13) Detergent formulations as described in 1)-12) wherein all or part of the linear alkylbenzenesulfonate are replaced by (C12 -C18) alkyl sulfate.
14) A detergent composition formulated as a granulate having a bulk density of at least 600 g/l comprising
______________________________________(C12 -C18) alkyl sulfate 9-15%Alcohol ethoxylate 3-6%Polyhydroxy alkyl fatty acid amide 1-5%Zeolite (as NaAlSiO4) 10-20%Layered disilicate (e.g. SK56 from 10-20%Hoechst)Sodium carbonate (as Na2 CO3) 3-12%Soluble silicate (as Na2 O,2SiO2) 0-6%Sodium citrate 4-8%Sodium percarbonate 13-22%TAED 3-8%Polymers (e.g. polycarboxylates and 0-5%PVP)Enzymes including modified enzymes 0.0001-0.5%(calculated as pure enzymeprotein)Minor ingredients (e.g. optical 0-5%brightener, photo bleach, perfume,suds suppressors)______________________________________
15) A detergent composition formulated as a granulate having a bulk density of at least 600 g/l comprising
______________________________________(C12 -C18) alkyl sulfate 4-8%Alcohol ethoxylate 11-15%Soap 1-4%Zeolite MAP or zeolite A 35-45%Sodium carbonate (as Na2 CO3) 2-8%Soluble silicate (as Na2 O,2SiO2) 0-4%Sodium percarbonate 13-22%TAED 1-8%carboxymethyl cellulose 0-3%Polymers (e.g. polycarboxylates and 0-3%PVP)Enzymes including modified enzymes 0.0001-0.5%(calculated as pure enzymeprotein)Minor ingredients (e.g. optical 0-3%brightener, phosphonate, perfume)______________________________________
16) Detergent formulations as described in 1)-15) which contain a stabilized or encapsulated peracid, either as an additional component or as a substitute for already specified bleach systems.
17) Detergent compositions as described in 1), 3), 7), 9) and 12) wherein perborate is replaced by percarbonate.
18) Detergent compositions as described in 1), 3), 7), 9), 12), 14) and 15) which additionally contain a manganese catalyst. The manganese catalyst may, e.g., be one of the compounds described in "Efficient manganese catalysts for low-temperature bleaching", Nature, 369, (1994), p. 637-639.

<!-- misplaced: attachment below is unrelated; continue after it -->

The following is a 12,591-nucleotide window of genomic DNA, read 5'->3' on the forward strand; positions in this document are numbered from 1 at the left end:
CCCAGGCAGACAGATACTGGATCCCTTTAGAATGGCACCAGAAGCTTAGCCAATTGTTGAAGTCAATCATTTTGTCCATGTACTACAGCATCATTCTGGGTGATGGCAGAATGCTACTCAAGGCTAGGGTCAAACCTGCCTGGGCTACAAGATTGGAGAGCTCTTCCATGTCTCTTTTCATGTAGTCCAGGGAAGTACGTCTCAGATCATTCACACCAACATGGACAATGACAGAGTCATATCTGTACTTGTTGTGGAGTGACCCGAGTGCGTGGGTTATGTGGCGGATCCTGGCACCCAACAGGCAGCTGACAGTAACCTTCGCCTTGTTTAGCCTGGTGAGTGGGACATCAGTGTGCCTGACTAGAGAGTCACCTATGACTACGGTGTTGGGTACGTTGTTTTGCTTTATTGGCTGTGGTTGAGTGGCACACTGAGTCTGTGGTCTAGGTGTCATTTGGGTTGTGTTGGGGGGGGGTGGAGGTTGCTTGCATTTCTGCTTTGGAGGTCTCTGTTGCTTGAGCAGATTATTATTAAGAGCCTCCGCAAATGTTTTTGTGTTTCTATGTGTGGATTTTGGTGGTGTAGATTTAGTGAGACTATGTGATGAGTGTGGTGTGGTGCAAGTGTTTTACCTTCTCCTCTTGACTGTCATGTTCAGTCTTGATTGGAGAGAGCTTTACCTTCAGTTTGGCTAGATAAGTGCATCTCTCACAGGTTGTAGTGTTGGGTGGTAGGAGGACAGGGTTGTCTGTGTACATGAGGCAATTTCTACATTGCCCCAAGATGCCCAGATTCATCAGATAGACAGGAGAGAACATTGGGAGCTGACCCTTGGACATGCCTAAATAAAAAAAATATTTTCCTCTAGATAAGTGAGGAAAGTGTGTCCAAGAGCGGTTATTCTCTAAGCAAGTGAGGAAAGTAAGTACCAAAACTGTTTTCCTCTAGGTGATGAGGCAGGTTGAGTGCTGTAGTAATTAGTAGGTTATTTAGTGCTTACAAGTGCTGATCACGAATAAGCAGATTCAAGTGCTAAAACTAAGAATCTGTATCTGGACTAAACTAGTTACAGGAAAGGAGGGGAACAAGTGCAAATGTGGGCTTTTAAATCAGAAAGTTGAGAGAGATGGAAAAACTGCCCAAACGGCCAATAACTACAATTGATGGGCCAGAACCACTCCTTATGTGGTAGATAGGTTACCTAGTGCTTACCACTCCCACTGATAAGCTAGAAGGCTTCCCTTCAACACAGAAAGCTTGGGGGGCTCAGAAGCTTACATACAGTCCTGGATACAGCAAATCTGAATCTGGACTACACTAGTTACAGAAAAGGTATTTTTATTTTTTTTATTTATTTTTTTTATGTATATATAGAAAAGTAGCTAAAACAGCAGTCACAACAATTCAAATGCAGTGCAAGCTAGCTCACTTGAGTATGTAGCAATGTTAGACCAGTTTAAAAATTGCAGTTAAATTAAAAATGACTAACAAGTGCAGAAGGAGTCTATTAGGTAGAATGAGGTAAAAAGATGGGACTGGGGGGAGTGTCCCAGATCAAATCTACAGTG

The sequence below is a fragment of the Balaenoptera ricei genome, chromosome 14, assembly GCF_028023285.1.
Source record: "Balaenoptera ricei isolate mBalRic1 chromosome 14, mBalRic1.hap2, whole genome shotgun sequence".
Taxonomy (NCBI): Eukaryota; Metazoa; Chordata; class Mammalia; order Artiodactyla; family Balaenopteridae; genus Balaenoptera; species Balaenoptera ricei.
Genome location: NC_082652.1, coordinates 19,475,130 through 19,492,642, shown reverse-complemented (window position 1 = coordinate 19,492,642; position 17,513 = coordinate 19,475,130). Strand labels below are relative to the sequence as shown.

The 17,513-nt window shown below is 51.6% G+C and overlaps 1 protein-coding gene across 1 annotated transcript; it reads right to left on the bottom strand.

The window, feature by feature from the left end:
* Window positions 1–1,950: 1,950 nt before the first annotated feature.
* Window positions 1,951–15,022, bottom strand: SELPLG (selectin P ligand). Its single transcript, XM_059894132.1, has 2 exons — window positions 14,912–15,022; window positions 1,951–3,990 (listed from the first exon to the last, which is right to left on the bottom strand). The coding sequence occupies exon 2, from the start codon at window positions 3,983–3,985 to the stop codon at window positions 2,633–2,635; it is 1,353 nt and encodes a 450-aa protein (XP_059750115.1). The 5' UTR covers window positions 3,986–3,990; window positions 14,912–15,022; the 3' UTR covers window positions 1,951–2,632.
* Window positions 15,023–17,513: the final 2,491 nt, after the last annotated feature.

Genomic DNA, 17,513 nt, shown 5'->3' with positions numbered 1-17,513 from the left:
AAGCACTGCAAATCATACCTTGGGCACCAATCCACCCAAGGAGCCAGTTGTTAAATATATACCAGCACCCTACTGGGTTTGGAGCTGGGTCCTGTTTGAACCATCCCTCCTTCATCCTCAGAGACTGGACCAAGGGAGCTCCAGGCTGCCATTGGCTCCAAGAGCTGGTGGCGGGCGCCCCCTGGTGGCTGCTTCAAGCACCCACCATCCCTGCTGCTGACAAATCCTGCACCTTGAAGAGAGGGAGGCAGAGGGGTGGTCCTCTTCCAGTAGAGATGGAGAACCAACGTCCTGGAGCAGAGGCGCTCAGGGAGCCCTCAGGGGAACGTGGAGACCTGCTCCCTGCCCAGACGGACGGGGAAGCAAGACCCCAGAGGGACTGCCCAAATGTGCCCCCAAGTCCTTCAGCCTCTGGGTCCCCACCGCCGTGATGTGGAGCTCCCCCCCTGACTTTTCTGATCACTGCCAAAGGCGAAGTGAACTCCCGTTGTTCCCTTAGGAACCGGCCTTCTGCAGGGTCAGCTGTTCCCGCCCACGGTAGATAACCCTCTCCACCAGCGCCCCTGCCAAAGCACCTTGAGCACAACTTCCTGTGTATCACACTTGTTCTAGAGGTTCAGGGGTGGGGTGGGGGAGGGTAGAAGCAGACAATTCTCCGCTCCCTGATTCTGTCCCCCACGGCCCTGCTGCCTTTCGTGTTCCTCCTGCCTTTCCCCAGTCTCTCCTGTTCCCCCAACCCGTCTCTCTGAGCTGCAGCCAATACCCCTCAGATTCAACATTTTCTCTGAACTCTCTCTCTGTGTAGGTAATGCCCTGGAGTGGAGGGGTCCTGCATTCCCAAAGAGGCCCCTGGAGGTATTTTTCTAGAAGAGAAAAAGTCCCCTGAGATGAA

19) Detergent composition formulated as a nonaqueous detergent liquid comprising a liquid nonionic surfactant such as, e.g., linear alkoxylated primary alcohol, a builder system (e.g. phosphate), enzyme and alkali. The detergent may also comprise anionic surfactant and/or a bleach system.
Particular forms of dishwashing detergent compositions within the scope of the invention include:
______________________________________1) POWDER AUTOMATIC DISHWASHING COMPOSITION______________________________________Nonionic surfactant 0.4-2.5%Sodium metasilicate 0-20%Sodium disilicate 3-20%Sodium triphosphate 20-40%Sodium carbonate 0-20%Sodium perborate 2-9%Tetraacetylethylenediamine (TAED) 1-4%Sodium sulphate 5-33%Enzymes including modified enzymes 0.0001-0.5%______________________________________
______________________________________2) POWDER AUTOMATIC DISHWASHING COMPOSITION______________________________________Nonionic surfactant 1-2%(e.g. alcohol ethoxylate)Sodium disilicate 2-30%Sodium carbonate 10-50%Sodium phosphonate 0-5%Trisodium citrate dihydrate 9-30%Nitrilotrisodium acetate (NTA) 0-20%Sodiuim perborate monohydrate 5-10%Tetraacetylethylenediamine (TAED) 1-2%Polyacrylate polymer 6-25%(e.g. maleic acid/acrylic acid co-polymer)Enzymes including modified enzymes 0.0001-0.5%Perfume 0.1-0.5%Water 5-10%______________________________________
______________________________________3) POWDER AUTOMATIC DISHWASHING COMPOSITION______________________________________Nonionic surfactant 0.5-2.0%Sodium disilicate 25-40%Sodium citrate 30-55%Sodium carbonate 0-29%Sodium bicarbonate 0-20%Sodium perborate monohydrate 0-15%Tetraacetylethylenediamine (TAED) 0-6%Maleic acid/acrylic 0-5%acid copolymerClay 1-3%Poly(amino acids) 0-20%Sodium polyacrylate 0-8%Enzymes including modified enzymes 0.0001-0.5%______________________________________
______________________________________4) POWDER AUTOMATIC DISHWASHING COMPOSITION______________________________________Nonionic surfactant 1-2%Zeolite MAP 15-42%Sodium disilicate 30-34%Sodium citrate 0-12%Sodium carbonate 0-20%Sodium perborate monohydrate 7-15%Tetraacetylethylenediamine (TAED) 0-3%Polymer 0-4%Maleic acid/acrylic acid copolymer 0-5%Organic phosphonate 0-4%Clay 1-2%Enzymes including modified enzymes 0.0001-0.5%Sodium sulphate Balance______________________________________
______________________________________5) POWDER AUTOMATIC DISHWASHING COMPOSITION______________________________________Nonionic surfactant 1-7%Sodium disilicate 18-30%Trisodium citrate 10-24%Sodium carbonate 12-20%Monopersulphate (2 KHSO5.KHSO4.K2 SO4) 15-21%Bleach stabilizer 0.1-2%Maleic acid/acrylic acid copolymer 0-6%Diethylenetriaminepentaacetate, 0-2.5%pentasodium saltEnzymes including modified enzymes 0.0001-0.5%Sodium sulphate, water Balance______________________________________